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FPL doubts whistleblowers' authenticity, defends tax set-up

Florida Power & Light accounting chief responded to allegations that the company used the tax credits of its non-regulated utility, NextEra, to benefit the parent company while charging FPL customers at a higher tax rate. Download Davis response to December 2009 FINAL

Mike Davis, vice president of accounting, said in a letter to Public Service Commissioners that the allegations show that the letter-writer or writers are misinformed because all Florida utilities and "the overwhelming majority of the electric utilities in the country" use that same tax calculations for ratemaking purposes.

He said the same allegations have been made before and dismissed by the PSC staff and by the Third District Court of Appeal and speculated that the "true intent" of the inflammatory letter is to "be yet another effort to deceptively incite negative media coverage in order to distract from the facts of FPL's base rate proceeding.''

The PSC will vote on FPL's request to raise its rates by $1.3 billion a year at its Jan. 13 meeting.

"I strongly doubt that this letter in fact was authored by anyone at NextEra,'' Davis wrote. "It contains so many misstatements and fundamental misunderstandings of NextEra's and FPL's businesses, and the tax laws and regulation applicable to those businesses, that it is hard to believe anyone working at NextEra -- senior management or not -- could be so misinformed.''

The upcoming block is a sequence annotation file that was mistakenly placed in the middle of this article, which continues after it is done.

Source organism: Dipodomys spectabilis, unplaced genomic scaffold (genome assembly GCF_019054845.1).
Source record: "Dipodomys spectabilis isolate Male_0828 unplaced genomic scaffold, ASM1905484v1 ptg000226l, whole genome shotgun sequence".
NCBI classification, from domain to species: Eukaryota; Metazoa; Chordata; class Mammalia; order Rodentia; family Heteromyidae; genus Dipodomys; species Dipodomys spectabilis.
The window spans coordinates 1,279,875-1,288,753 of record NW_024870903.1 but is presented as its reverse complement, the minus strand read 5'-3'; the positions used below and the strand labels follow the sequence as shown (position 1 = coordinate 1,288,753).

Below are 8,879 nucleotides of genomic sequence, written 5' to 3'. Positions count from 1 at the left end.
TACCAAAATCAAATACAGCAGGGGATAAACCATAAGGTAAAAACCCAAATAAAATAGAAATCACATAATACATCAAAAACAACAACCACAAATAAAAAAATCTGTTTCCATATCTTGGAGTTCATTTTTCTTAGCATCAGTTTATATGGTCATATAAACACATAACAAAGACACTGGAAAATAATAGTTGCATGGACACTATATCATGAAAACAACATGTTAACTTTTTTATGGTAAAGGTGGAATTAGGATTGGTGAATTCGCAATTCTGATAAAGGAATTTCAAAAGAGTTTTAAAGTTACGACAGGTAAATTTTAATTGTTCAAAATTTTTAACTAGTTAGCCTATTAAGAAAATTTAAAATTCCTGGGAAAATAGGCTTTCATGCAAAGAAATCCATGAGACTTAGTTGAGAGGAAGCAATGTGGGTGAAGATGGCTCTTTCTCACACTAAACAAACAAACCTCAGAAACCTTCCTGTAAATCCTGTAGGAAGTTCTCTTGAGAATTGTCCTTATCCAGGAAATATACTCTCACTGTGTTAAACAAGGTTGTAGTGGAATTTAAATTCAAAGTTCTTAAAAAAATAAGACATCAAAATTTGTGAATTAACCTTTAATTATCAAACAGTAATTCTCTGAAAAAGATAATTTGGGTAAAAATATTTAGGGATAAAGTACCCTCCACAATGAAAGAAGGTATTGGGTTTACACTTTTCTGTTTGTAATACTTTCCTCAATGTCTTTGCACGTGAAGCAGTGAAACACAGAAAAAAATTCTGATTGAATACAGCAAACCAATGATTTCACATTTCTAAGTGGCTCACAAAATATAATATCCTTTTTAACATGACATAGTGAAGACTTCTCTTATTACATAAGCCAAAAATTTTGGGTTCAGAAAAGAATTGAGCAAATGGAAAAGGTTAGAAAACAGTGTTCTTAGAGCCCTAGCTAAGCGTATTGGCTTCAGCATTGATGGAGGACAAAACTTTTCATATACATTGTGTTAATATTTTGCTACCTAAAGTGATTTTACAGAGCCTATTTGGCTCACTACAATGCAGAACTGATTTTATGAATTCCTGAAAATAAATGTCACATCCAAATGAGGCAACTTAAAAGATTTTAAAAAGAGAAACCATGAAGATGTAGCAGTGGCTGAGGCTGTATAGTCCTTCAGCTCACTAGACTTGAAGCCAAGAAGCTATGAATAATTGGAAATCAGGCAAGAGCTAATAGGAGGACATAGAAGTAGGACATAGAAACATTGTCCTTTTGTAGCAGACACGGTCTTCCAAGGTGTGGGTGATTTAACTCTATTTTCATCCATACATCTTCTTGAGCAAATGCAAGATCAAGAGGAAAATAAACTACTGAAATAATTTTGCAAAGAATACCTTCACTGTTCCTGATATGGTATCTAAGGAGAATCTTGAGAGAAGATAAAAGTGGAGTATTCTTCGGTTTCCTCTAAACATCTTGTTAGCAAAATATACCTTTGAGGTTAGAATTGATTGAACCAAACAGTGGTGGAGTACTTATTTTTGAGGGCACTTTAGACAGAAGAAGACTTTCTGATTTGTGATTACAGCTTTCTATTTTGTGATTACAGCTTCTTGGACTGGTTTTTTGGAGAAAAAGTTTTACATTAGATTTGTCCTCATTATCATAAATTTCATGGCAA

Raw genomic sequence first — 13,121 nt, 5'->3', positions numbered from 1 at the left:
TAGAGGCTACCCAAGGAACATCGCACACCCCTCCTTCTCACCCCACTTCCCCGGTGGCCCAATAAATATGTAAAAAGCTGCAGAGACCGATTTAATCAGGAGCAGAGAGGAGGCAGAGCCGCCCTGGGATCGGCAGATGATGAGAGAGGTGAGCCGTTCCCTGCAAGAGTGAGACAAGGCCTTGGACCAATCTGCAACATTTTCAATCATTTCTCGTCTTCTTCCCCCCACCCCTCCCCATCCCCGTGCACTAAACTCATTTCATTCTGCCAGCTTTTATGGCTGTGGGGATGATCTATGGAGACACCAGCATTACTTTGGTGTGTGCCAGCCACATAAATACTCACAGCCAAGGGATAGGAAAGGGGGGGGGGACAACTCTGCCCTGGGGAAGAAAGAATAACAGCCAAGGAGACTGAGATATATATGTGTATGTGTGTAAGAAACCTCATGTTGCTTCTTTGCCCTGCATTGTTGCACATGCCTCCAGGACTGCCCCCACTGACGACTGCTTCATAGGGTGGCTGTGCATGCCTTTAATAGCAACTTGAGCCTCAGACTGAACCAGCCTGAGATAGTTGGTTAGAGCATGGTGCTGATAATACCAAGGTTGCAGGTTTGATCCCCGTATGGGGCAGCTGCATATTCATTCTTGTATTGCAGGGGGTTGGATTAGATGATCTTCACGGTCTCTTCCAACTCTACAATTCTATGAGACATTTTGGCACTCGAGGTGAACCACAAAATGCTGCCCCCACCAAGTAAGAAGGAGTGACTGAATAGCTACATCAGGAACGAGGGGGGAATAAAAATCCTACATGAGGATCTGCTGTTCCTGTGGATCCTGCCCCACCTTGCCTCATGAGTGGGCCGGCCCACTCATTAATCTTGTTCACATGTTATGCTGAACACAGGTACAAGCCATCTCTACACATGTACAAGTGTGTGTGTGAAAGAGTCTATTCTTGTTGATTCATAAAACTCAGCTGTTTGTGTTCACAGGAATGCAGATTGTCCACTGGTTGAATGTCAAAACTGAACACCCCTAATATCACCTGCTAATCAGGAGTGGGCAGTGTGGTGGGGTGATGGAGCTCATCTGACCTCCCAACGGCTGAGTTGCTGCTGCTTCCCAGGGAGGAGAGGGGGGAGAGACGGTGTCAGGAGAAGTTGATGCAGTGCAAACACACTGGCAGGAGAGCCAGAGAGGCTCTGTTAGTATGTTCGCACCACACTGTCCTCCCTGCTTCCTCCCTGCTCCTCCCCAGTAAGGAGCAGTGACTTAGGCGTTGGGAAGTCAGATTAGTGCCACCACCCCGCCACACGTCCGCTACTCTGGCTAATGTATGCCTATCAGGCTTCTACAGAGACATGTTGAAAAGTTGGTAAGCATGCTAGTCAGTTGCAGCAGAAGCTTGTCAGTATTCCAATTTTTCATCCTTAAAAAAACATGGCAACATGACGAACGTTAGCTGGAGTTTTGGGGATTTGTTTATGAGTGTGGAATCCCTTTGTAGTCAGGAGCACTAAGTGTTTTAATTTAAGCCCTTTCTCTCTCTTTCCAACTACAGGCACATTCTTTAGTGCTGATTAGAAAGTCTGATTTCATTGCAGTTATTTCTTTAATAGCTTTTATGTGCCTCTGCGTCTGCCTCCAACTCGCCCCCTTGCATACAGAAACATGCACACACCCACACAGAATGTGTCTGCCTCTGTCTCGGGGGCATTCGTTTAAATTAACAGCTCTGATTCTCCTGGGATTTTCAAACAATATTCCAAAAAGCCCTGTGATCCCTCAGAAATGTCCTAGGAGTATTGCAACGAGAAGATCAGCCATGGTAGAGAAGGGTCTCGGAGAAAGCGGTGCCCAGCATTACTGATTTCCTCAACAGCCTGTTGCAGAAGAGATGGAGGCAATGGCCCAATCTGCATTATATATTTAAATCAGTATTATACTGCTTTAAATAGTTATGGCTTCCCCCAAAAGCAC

Davis referred to a September 2006 PSC hearing on storm costs in which he was questioned by Chris Kise, then counsel for Attorney General Charlie Crist, over the fact that FPL was charging its customers 10 percent more for taxes than its parent company, FPL Group, was paying. Davis said FPL Group was able to lower its tax bill because of huge federal tax credits offered to NextEra, its unregulated subsidiary, because of NextEra's wind generation division.

Kise, who now represents FPL as a lawyer in private practice, said Tuesday that he pursued that line of questioning in cross examination during the storm cost case to raise doubts about FPL's the storm recovery numbers, not because he believed there was a substantial tax issue involved. "It really was a non-issue, incidental to the purpose, and a rabbit trail,'' he said. He commended then-chairwoman of the PSC, Lisa Edgar, for giving him "extraordinary latitude on cross-examination" that allowed those questions to be pursued.

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